Who was Pilot Mark Jenkins? How did Prince William and Kate Middleton’s friend die? plane crash, explained


Who was Pilot Mark Jenkins? How did Prince William and Kate Middleton's friend die? plane crash, explained

A friend of Prince William and Kate Middleton was killed in a plane crash, along with their son. Let’s see Who is Pilot Mark Jenkins and what happened to them in detail.

What happened to Prince William’s friend Mark?

Pilot Mark Jenkins, a friend of Prince William and Kate Middleton, was flying over Kenya’s Tsavo National Park with his son Peter when the jet crashed, prompting an investigation.

Pilot Mark Jenkins was “a man we all liked and admired,” the future King stated in a message from the official Twitter account of the Prince and Princess of Wales.

Mark and his son Peter were flying over Kenya’s Tsavo National Park when their plane collided with the conservation area. The duo was aboard a Cessna sky wagon fixed-wing aircraft when it crashed at 11 a.m. on Thursday, according to officials.

The buddies first met during William’s gap year and have reconnected several times subsequently. The conservationist was inspired by the royal’s work with the organization Tusk.

Mr. Jenkins was a well-liked Kenya Wildlife Service warden with a passion for flying who was dedicated to conserving wildlife in East Africa.

Statement from Prince Williams:

In a statement issued today, William stated: “Yesterday, I lost a friend who had dedicated his life to animal conservation in some of East Africa’s most famous national parks.

“Mark Jenkins and his son Peter were tragically killed while conducting an aircraft patrol over Tsavo National Park. “Tonight, I’m thinking about Mark’s wife, family, and colleagues who’ve sadly lost a man we all loved and admired.” Following the unexpected crash, an inquiry has been begun.


Prince William sent out this tweet from the royal couple's official account


Plane crash: Explained

According to reports, they were attempting to drive cows, camels, and goats out of the park when the event occurred. There were unsubstantiated reports this morning that the plane was shot at from the ground.

Authorities and herders have previously clashed in the National Park. However, officials stated in the statement that it is too early to determine the reason for the disaster.

“Teams from the Kenya Wildlife Service and the David Sheldrick Wildlife Trust (DSWT) are on the site investigating the circumstances of the collision,” it said. “KWS extends its heartfelt sympathies and condolences to the families of the deceased.”

The Frankfurt Zoological Society paid tribute by saying:

Mark was a lifelong conservationist and experienced bush pilot, who dedicated his career to protecting wildlife in some of East Africa’s most renowned national parks. Conservation was in Mark’s blood; as the son of a Game Warden for Kenya Wildlife Service, he largely grew up in Kenya’s Meru National Park.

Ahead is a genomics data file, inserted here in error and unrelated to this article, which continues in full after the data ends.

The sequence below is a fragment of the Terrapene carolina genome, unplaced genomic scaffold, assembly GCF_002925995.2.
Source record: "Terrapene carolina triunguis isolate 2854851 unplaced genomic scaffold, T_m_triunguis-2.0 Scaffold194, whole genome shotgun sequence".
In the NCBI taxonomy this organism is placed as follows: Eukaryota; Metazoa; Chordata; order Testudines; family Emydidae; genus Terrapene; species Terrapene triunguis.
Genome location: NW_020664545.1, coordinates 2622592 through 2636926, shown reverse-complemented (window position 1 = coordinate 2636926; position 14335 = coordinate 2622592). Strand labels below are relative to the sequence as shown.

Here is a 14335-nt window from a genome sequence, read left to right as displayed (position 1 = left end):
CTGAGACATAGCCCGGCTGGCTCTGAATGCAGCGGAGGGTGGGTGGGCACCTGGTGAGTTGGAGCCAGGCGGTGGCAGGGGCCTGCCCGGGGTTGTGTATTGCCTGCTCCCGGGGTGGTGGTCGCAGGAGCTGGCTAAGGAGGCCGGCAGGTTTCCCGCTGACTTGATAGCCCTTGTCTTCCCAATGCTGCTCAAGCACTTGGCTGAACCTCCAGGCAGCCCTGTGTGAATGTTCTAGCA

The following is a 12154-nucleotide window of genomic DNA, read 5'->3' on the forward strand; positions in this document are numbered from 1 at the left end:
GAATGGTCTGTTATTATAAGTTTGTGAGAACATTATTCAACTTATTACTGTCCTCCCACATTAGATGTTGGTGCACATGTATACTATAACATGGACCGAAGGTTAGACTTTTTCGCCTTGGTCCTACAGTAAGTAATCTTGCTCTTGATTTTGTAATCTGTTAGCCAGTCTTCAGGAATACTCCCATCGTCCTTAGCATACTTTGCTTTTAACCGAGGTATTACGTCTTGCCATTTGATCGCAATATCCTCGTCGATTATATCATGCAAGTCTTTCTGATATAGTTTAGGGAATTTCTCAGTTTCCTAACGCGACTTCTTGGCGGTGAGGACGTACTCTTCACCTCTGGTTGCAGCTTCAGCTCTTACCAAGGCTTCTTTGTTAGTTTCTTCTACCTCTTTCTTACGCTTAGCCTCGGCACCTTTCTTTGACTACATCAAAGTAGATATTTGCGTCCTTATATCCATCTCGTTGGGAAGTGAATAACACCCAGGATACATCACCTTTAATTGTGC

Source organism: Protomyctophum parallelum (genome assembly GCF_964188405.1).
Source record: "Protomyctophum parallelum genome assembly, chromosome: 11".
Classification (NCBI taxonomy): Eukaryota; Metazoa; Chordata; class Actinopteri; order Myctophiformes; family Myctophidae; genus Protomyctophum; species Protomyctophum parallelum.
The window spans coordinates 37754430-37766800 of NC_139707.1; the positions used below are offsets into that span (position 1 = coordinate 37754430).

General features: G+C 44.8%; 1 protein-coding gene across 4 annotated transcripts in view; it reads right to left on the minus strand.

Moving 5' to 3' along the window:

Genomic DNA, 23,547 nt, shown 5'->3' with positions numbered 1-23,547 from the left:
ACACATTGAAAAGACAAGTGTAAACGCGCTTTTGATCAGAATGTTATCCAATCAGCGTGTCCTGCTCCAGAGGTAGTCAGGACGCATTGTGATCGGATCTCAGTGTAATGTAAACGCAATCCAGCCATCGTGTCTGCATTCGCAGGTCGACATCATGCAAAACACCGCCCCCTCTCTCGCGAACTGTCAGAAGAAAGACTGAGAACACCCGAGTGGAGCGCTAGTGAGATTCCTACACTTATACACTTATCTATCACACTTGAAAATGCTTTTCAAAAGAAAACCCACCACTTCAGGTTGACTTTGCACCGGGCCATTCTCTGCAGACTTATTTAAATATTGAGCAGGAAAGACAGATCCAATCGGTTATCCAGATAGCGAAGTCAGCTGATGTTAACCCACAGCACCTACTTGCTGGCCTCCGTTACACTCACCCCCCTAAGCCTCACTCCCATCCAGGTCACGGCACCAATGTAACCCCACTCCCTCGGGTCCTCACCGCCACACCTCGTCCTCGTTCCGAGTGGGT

Mark enjoyed a distinguished career with KWS and others, and he joined FZS as a Project Leader in 2014, first in Tanzania’s Selous Game Reserve, and then in Serengeti National Park until 2016. An experienced pilot, Mark helped build up the airwing of Serengeti National Park by introducing two Aviat Husky aircraft dedicated to anti-poaching and surveillance.

He was also instrumental in establishing the first de-snaring teams inside the park, providing local employment while helping to reduce the impact of snares on wildlife.

Passionate, principled, and strong-willed, Mark was never afraid to speak his mind and stand for what he believed in. He was a commanding presence and made an indelible impression wherever he went.

Those of us who worked alongside him remember him for his determination, thoughtfulness, his energy, his mischievous smile, and his deep love of wildlife and wild places. We will miss his warmth, his hilarious stories, and his sometimes rather irreverent comments which always made us smile. Mark was a devoted husband and father and leaves behind his wife, and his son.

Our deepest condolences go to his family, who tragically lost two beloved family members, to their friends, and to all conservationists who knew Mark and worked with him. Our heartfelt condolences go also to the David Sheldrick Wildlife Trust, the NGO for which Mark did yesterday’s patrol flight.

Who was Pilot Mark Jenkins?

William and Kate Middleton have been known to sign off personal social media postings with their first initials. The prince met Jenkins during his gap year after graduating from Eton College in 2000, according to PEOPLE, and the two stayed in touch. Jenkins tracked Prince William’s involvement with the African animal conservation organization Tusk in the years that followed.

According to the Frankfurt Zoological Society, Mark and Peter were on an airborne patrol for the David Sheldrick Wildlife Trust when the plane crashed. Mark has been a conservationist his entire life and a veteran bush pilot. He formerly worked for the Kenya Wildlife Service and the Frankfurt Zoological Society.

“Passionate, principled, and strong-willed, Mark was never hesitant to speak his mind and stand up for what he believed in; he was a commanding presence who left a lasting impact wherever he went,” according to the obituary.



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